Do you drive the latest model of black cab I see around the city these days?
No, I drive a rented cab. I heard those new cabs are nice to drive, but they are expensive. About the cost of renting one for seven years, after you include tax, insurance and maintenance, and then you get a few years more.
The anarchists are in town, intent on two weeks of indiscriminate disruption. Save the planet, man. People are too stupid to vote for the Green Party, and they need to wake up. Screw the disabled Welsh family, here for three days staying at Premier Inn, who weren't able to go on their sightseeing tour. Screw the mother and son who wanted to get from St. Thomas's hospital to Victoria station after visiting dad who's just had a heart attack. They're too stupid to know whom to vote for so **** them.
Yeah, I sometimes forget that 95% of the population has no clue and anything they say is usually wrong or worthless. That's way I usually forget about carrying a gun- you never have enough bullets : even if you are an accurate shot.
The first thing you learn in mathematics is how to count, which is to memorize an ordering of symbols. One symbol follows another. Symbols are meaningless marks on a page, and it doesn't matter much what they look like, as long as they are different from one another. For example:
£, T, @, *, &, #, ?, %
Given this ordering, you next learn addition. To do @ + *, you count forwards * from @, like this:
£, T, @, *, &, #, ?, %
_, _, £, T, @, *, &, #, ?, %
and @ + * = #. Then you learn to subtract, which is counting backwards. To do * - @, you count backwards @ from *, like this:
_, _, _, _, £, T, @, *, &, #, ?, %
%, ?, #, &, *, @, T, £
and * - @ = T.
The most important symbol is £, which is where counting begins, and it is called zero. Putting the symbols in order makes them numbers, and leads, by itself, to prime numbers, Goldbach's conjecture, Godel's theorem, and the basis of civilization as we know it. The concept of one thing following another is fundamental and profound.
People who turn into a different person when they've had a drink. It's probably not their fault. They're addicts who aren't built to be able to handle a drink, right? It's not their fault that they're destructive, abusive, narcissistic, out of control and impossible to reason or even communicate with.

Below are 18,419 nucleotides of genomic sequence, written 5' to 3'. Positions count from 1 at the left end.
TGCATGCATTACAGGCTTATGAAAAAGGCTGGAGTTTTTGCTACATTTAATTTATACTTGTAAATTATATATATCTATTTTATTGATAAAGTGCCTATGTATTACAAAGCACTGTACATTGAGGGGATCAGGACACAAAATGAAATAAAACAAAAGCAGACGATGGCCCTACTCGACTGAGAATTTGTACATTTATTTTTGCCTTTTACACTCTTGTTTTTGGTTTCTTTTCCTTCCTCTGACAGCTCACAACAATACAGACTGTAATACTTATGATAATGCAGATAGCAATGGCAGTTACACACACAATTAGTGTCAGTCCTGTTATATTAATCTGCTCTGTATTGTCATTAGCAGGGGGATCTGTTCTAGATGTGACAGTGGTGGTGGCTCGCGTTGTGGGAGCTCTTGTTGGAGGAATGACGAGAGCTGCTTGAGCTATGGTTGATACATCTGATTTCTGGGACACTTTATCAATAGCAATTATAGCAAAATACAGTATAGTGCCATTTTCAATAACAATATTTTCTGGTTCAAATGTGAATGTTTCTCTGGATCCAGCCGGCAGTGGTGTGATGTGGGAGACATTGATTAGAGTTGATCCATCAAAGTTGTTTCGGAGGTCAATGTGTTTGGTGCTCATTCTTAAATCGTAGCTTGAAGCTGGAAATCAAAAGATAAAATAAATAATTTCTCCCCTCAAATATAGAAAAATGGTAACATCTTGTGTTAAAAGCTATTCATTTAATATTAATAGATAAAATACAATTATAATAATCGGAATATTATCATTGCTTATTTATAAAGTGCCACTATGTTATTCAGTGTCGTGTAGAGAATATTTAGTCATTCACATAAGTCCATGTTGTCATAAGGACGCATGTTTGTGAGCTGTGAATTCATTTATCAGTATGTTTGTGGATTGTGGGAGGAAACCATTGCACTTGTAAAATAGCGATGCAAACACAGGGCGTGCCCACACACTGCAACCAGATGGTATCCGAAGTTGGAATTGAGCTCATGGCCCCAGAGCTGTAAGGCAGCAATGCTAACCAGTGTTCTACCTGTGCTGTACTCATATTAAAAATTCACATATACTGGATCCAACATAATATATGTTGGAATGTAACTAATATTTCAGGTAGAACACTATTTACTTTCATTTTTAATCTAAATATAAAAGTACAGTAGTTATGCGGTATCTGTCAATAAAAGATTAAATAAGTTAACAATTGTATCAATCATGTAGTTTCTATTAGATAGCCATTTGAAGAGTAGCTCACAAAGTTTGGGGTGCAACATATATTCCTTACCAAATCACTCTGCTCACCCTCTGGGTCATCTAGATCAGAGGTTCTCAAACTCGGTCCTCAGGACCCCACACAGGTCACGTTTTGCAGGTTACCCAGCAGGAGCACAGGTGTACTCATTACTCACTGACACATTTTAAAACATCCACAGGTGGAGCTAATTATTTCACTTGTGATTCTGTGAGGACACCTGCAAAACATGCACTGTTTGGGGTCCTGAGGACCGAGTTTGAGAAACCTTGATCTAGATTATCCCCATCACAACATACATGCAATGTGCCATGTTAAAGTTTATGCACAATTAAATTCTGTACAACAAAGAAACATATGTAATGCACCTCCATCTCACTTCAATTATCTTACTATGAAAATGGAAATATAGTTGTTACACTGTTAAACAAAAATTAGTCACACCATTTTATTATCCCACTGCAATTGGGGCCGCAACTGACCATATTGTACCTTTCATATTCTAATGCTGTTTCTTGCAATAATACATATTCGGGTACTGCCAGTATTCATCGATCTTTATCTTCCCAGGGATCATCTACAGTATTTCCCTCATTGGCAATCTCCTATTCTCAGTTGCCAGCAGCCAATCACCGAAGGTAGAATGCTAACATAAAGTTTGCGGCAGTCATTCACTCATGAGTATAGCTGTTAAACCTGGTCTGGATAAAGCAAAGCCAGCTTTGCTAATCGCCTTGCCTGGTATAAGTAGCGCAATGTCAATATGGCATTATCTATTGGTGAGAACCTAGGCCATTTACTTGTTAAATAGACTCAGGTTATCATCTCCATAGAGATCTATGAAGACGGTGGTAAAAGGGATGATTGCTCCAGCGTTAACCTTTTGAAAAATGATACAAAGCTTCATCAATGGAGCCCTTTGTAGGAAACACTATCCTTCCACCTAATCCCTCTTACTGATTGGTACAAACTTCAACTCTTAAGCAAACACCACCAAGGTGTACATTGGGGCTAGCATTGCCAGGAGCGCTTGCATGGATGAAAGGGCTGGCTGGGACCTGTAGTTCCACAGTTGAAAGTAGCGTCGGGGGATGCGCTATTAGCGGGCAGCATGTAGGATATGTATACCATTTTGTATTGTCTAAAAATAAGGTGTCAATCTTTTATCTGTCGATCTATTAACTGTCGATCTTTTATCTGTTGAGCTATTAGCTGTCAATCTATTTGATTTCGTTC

"Just give me five minutes... give me five minutes... give me five minutes..."
"I'm giving you five minutes."
"I know... don't worry... just give me five minutes, yeah?"
And all in this over-privileged, generic, thirty-something voice. I end up outside the door of her flat, because she can't remember her PIN and is unable to pay me and needs the toilet. She owes me thirty pounds and is off her head. She actually invites me inside. Yeah, that's a good idea. Maybe I should go, and let this middle class **** get away with theft.
We end up outside the Electric Cinema in Notting Hill. Maybe her friend can pay me, but she only deals with modern payment methods which are too technologically advanced for me. She finds it unreasonable that I want to be paid now, rather than by bank transfer tomorrow or whenever.
"I'm a barrister. You can google me. Listen to me, I'm trying to help you."
Out of the blue, an older couple whom they know come strolling along the street. Lovely to see you. And one of them has a card that works.
Saturday afternoon. The day has started well. I am driving back from Golders Green, and I am reminded that there is a decent pie and mash shop in Camden. Castles, on Royal College Street, away from the market. Near Camden Square, where Wamy Einehouse lived and died. But nowhere much to park, so I have to get a takeaway, dousing it in chilli vinegar and salt and white pepper from the counter. Although it doesn't work and becomes gloop in a polystyrene box, and I don't find anywhere to eat it out in the fresh air. No matter. I get in the queue at King's Cross, and drive a polite, young American woman to Hackney Road.